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Women with hot flashes related to menopause carry the burden of these symptoms, but new research highlights the economic toll if left untreated.
Women with untreated vasomotor symptoms (VMS) have more frequent outpatient visits and more direct and indirect costs related to the symptoms than women without VMS, a new study finds.
- Untreated VMS are associated with significantly higher healthcare utilization, work loss, and cost burden.
- The incremental direct cost of VMS for the study population was $339,559,458 across 1 year.
- Indirect costs attributable to work loss related to untreated VMS totaled $27,668,410 across 1 year for the study population.
VMS occur in about 75% of postmenopausal women with naturally occurring menopause and about 90% of women who have undergone hysterectomy, explain the study authors. In most women, however, moderate to severe VMS are untreated. In addition to hot flashes, women can also experience sleep disturbances, anxiety, depression, irritability, and memory impairment-all of which can affect quality of life. In this study, researchers aimed to identify the broader effect of untreated VMS in terms of health care resource utilization, work loss, and cost burden.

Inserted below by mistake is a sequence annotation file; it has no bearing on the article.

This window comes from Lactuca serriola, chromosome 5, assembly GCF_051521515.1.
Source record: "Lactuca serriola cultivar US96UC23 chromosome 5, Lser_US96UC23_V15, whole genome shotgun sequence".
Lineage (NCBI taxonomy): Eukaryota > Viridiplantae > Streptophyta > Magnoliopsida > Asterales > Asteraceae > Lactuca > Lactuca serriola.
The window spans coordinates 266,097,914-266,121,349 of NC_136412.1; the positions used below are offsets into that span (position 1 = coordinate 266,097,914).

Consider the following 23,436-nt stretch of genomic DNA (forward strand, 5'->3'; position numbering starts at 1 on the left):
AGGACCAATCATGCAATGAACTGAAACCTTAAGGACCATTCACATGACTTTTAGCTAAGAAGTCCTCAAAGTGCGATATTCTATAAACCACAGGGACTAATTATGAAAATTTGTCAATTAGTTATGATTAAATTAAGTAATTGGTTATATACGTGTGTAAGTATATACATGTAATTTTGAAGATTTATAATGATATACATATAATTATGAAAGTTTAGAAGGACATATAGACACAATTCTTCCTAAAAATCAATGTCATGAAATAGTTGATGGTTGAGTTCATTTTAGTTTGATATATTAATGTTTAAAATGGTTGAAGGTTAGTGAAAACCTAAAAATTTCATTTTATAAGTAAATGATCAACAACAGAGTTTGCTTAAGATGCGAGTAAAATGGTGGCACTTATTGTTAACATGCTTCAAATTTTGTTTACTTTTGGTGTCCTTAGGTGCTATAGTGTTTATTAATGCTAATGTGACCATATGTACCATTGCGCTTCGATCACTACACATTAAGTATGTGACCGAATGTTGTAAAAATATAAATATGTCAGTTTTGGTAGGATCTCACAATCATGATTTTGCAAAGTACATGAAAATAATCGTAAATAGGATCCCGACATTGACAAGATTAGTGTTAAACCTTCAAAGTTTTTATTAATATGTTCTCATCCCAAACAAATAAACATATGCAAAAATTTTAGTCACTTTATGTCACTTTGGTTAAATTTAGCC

Using health insurance claims data from 1999 to 2011, researchers identified more than 250,000 women with untreated VMS and matched them to the same number of women without VMS.
During the 12-month follow-up, women with untreated VMS (mean age, 56 y) used significantly more healthcare resources than women in the control cohort. Specifically, the number of all-cause outpatient visits were 82% higher (95% CI, 81-83; P < 0.001) and the number of VMS-related outpatient visits were 121% higher (95% CI, 118-124; P < 0.001).
There were also cost effects, with costs being broken down to direct costs (those related to healthcare) and indirect costs (those attributable to work loss). The direct costs were $1346 more per patient per year (PPPY) and indirect costs were $770 more PPPY for women with untreated VMS, compared with the control cohort. Indirect costs were calculated based on women with untreated VMS having 57% more indirect work productivity loss days than controls.
Considering that more than 80% of VMS diagnoses are made at visits unrelated to the well-woman exam, the researchers suggest that women tend not to seek treatment for VMS even with the symptoms significantly impact their daily function.
"This high potential burden on women, employers, and the healthcare system illustrates the need to recognize the existence of VMS and their potentially negative effects on working women," wrote the study authors.
The study was published in the March 2015 issue of Menopause.